This is the first in a series that ran through May of 2016. It takes us through the changes that Cody and Deanna Sand made to their operation that mad their ranch profitable and their lives more fun. Cody and Deanna shared their story at NatGLC’s 2015 grazing conference. Enjoy!
The year that they sold their calves and still couldn’t pay all their bills, Cody and Deanna Sand asked their banker what they should do for the coming year. His suggestion, to borrow more money, just wasn’t going work. Between Deanna’s off-farm job and Cody making and repairing saddles and working on the farm, they were already working harder and harder, having less and less fun and going further into debt. Something had to change, and fast! What they did is a testament to what happens when you look at your problems in a new way and then dig in and do something about them.
Holistic Management Course Paves the Way
The Sand Ranch is near Forbes, North Dakota. It was started by Deanna’s grandparents and Cody and Deanna took it over from her parents in 1999 and then purchased it in 2001 They continued to run the cow calf operation as it had always been run. They calved their cows in March and their heifers in April, running them in 2 to 3 minimally rotated groups through the summer. They grew and put up 3,000 bales of hay a summer, and fed through the winter. Calves were weaned, backgrounded and sold. Through it all, Deanna drove 60 miles one way to work every day and Cody built saddles at home.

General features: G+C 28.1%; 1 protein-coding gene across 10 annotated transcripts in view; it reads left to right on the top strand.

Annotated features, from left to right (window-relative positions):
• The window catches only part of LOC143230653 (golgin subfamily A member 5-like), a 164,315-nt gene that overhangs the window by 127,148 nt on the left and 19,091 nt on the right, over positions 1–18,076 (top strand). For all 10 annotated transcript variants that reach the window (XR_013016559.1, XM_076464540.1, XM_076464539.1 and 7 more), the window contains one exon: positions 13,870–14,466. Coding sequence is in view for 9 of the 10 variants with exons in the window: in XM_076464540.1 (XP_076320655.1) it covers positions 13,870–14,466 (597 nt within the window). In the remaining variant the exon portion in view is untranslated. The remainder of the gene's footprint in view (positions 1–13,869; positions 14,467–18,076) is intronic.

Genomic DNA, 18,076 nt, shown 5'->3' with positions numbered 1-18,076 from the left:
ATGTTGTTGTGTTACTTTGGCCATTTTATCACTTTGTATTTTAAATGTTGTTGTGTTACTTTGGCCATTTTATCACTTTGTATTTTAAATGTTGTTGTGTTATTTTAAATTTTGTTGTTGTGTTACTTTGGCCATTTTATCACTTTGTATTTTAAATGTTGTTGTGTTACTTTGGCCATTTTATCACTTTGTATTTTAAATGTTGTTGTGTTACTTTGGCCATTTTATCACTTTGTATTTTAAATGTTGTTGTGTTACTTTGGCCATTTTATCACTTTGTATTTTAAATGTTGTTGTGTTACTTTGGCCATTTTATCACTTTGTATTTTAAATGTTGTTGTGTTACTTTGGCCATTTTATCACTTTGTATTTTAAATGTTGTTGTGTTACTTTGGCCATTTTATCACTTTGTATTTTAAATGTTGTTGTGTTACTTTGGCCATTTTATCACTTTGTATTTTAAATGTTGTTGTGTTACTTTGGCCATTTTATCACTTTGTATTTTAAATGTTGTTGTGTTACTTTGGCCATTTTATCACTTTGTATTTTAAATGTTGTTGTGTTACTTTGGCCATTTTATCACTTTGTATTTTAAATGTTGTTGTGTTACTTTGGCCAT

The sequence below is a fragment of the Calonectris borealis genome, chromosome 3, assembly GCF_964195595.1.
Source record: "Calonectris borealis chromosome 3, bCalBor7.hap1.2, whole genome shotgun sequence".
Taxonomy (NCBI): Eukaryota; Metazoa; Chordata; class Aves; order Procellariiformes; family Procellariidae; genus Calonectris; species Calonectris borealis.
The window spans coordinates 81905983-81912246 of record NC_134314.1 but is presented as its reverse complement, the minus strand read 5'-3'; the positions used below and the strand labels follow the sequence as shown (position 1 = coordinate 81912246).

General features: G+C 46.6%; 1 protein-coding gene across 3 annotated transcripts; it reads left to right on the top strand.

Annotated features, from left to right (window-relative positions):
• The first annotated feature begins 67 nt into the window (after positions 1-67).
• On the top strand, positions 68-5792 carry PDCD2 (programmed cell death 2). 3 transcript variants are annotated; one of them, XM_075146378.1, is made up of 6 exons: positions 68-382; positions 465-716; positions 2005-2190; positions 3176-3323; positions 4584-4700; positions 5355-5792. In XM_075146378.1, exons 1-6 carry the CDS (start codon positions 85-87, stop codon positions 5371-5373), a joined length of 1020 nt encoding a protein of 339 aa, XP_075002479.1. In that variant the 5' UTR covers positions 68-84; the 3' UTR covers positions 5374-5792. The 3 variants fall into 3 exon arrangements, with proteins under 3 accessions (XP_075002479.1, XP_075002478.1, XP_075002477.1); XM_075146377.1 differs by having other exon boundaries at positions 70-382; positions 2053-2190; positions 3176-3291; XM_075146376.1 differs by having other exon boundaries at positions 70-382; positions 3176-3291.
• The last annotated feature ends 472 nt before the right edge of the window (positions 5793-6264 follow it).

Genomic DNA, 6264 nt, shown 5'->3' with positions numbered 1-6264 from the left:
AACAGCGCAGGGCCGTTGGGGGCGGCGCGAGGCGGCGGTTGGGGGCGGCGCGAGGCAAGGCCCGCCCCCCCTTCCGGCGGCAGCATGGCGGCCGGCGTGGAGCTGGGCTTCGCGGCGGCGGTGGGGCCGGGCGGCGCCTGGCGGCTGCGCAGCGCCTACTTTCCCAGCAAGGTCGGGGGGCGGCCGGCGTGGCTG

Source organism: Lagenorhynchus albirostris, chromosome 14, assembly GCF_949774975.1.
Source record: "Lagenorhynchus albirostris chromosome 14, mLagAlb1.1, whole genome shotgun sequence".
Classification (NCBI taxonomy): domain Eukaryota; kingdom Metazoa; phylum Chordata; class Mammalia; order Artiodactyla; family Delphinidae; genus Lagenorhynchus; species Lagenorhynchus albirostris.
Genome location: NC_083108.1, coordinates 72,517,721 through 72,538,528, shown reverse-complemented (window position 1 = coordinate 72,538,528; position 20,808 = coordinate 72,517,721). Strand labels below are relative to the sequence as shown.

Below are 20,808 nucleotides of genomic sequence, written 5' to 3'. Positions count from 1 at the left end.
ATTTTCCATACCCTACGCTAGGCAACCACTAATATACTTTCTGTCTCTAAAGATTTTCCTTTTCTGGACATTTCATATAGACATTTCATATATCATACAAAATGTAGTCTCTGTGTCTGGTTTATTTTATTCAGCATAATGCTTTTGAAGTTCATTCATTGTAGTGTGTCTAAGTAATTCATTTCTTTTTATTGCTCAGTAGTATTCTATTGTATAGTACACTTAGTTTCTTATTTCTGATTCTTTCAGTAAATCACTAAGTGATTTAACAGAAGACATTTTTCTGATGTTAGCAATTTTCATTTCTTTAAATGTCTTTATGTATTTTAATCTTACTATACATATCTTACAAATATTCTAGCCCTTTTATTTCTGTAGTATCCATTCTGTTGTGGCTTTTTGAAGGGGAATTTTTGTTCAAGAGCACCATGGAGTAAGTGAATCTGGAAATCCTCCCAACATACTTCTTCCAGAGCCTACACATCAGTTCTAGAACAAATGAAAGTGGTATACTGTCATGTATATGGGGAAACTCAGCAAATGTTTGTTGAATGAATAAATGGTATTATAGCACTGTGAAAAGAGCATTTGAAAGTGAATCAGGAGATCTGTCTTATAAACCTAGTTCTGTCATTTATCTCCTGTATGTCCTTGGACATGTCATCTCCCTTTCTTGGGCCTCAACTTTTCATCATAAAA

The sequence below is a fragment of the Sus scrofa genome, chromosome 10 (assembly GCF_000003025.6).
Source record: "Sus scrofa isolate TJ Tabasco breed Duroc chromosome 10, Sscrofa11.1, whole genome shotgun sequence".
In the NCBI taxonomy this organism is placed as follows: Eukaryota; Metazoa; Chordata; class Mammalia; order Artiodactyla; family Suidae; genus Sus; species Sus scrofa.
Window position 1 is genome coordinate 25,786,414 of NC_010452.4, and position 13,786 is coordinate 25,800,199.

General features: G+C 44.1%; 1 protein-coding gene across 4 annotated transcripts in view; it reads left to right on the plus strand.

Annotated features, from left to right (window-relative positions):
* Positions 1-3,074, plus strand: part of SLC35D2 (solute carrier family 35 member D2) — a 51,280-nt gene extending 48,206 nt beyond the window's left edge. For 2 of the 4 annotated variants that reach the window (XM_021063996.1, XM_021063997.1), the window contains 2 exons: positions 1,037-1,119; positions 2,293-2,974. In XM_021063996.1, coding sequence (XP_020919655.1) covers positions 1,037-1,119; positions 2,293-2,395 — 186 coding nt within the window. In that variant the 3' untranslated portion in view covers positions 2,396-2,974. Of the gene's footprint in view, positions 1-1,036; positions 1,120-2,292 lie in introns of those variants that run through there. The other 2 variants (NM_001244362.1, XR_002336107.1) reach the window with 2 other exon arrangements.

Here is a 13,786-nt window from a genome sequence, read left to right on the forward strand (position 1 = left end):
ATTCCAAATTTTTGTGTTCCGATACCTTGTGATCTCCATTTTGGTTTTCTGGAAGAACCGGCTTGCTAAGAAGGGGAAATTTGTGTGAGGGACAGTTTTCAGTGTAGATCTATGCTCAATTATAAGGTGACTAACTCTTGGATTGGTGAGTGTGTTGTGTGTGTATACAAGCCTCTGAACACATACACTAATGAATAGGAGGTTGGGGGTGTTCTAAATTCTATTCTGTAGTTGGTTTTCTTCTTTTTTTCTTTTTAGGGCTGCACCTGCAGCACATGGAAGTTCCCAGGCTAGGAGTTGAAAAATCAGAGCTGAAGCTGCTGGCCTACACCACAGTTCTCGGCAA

The harder they worked, the less fun it was for everyone, and when, in 2010 they still had $20,000 in carry over bills after all the calves were sold, the look on her husband’s face told Deanna something had to change. Shortly after, they learned about a Holistic Management course being presented by Josh Dukart, and they signed up for it immediately. For 3 days in February of 2011, with temperatures dropping to -42 F they drove back and forth to Bismarck for the course, feeding cattle at home, and feeding their brains in Bismarck. The reward was a new way to look at their ranch and how they could run it.
Deanna shares their “Ah Ha!” moments in this slide from their presentation at the 2015 North Dakota Grazing Lands Coalition winter meeting. From timing of calving to reducing haying and better managing their grazing, Deanna and Cody went home with ideas they could start implementing almost immediately. But most importantly, they saw how doing these things could improve their quality of life so that ranching could be fun again.
First Things First
What they really wanted to do was change their calving season from March and April to May and June. But since the cows were already bred, they were stuck for one more calving season. Instead, they stopped spending money and began paying off debt by selling off equipment. The calf shelters, tire tanks and windbreaks went, as did some haying equipment and anything else they weren’t going to need under new management.